Thursday, 13 October 2016

What's your Bias?

By Bridie Walsh
We prefer young people – a lot. And if you don’t believe it, take the implicit association test (IAP) developed by Harvard University.
The way you get treated at work, how you are perceived and the opportunities you receive are all dependent on implicit biases. This isn’t such great news when you look at the stats. In short, Harvard has uncovered that we are biased.  Our bias means we generally prefer people who are similar to us. We also prefer people who are younger.

Why is this a problem? For starters, if we only ever employ people ‘like us’, we miss out on the benefits of diversity. Diversity brings alternative perspectives, new ideas, and fosters understanding and compassion. Research tells us that diversity is instrumental in innovation. Something every business is chasing to make sure they have a competitive edge.
The second problem is, well, we are all growing old and increasingly living longer. Many middle income earning Australians will live to one hundred. Try the Abaris life expectancy calculator to find out how long you will live.
We can expect our retirement to be as long as our working life, or, as government policy changes, our working life to be much longer than it currently is. If we bias youth, we are simply cutting ourselves out of the opportunities we deserve, are skilled for and the diversity benefits age brings to a team.
So how can we stem our own personal bias against age and other categories of diversity? Understand that it is there, and that it exists. Bias is often subconscious. Bias betrays a belief system that we often don’t own up to publicly, even to ourselves, so acknowledge it. And when you need to recruit your next staff member make conscious choices about the diversity gaps in your team, whether that be gender, race, sexuality or age – and yes, it can even include skills, sectors and specialisations.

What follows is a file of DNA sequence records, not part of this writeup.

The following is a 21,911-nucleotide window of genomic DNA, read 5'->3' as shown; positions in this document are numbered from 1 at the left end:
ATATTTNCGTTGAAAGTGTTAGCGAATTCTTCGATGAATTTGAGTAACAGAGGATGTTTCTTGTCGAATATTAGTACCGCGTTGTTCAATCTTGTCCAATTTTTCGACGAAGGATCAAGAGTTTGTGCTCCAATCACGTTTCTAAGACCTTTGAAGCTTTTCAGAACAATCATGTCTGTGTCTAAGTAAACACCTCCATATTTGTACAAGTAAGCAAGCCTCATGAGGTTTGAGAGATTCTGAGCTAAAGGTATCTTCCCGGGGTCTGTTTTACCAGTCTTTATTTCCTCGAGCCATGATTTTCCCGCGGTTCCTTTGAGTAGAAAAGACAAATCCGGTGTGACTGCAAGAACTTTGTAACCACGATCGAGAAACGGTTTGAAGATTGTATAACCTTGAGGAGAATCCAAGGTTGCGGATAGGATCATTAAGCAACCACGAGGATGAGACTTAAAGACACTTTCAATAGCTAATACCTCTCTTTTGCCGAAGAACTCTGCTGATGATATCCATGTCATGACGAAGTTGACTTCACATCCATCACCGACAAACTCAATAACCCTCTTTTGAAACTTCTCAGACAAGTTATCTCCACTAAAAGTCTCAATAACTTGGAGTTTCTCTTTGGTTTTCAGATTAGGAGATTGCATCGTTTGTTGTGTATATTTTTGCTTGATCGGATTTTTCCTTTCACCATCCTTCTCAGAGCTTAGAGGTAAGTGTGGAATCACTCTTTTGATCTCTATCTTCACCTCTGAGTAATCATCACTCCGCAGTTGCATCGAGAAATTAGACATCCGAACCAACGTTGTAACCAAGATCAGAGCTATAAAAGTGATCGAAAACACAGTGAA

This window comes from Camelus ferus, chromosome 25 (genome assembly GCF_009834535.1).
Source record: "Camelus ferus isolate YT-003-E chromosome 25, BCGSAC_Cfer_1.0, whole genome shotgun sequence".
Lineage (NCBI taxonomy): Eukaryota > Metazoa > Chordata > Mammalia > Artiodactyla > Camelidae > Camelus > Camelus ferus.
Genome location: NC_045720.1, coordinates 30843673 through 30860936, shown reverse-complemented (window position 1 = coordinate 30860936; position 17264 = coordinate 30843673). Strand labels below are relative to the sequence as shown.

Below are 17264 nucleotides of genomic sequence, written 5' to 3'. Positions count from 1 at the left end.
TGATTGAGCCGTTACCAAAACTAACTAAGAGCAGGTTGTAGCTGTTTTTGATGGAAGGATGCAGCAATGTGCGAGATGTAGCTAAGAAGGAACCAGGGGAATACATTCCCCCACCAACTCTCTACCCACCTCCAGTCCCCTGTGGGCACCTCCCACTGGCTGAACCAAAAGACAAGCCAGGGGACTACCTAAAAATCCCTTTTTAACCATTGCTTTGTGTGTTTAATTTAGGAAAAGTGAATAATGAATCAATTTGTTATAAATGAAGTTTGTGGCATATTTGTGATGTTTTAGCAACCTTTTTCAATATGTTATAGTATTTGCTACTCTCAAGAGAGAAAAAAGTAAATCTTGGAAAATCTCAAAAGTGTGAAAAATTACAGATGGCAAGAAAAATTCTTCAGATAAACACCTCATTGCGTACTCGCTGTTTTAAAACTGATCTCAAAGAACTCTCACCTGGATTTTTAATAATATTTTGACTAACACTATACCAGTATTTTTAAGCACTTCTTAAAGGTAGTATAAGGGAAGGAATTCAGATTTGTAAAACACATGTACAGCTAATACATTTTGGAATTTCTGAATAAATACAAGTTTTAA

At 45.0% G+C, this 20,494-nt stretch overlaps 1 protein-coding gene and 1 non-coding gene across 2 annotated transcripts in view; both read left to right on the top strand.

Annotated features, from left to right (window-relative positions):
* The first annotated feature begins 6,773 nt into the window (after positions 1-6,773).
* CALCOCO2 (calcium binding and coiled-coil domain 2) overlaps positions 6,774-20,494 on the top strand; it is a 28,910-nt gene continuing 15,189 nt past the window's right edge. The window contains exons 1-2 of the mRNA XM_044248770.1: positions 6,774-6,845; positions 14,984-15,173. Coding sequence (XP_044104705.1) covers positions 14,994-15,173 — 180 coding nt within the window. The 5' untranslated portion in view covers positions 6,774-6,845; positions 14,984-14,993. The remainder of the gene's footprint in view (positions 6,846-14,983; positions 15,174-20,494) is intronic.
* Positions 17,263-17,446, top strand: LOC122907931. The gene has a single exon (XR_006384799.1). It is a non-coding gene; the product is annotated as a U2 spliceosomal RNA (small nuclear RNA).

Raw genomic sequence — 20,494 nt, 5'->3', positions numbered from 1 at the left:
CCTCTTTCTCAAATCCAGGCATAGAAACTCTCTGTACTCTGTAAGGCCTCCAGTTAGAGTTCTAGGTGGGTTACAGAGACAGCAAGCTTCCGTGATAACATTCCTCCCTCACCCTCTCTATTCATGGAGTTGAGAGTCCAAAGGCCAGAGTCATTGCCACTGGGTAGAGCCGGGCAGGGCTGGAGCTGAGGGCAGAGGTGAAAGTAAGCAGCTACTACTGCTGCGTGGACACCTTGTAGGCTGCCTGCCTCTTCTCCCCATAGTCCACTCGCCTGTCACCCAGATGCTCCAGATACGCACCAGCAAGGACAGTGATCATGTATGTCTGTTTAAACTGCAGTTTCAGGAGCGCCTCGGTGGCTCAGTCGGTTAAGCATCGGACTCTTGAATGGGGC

Take action against bias

  1. Take the IAP test to know what your bias is. The implicit association test measures reaction time to capture responses to images. This gives you access to your hidden beliefs. (It also examines biases toward gender, weight, sexuality and disability.)
  2. Use a blind approach to recruitment. Remove all signifiers of gender, age and name and simply gather the cover letter and resume for selection.
  3. Take a collaborative approach to interviews. Use a diverse team on the recruitment panel to diminish prejudice. Plus the additional perspectives will provide a well-rounded consideration of the business’ needs – and who will be the best person for the job.
Hiring the next best ‘you’ isn’t going to solve your business problems. But uncovering bias and making different decisions will be the most important step you take.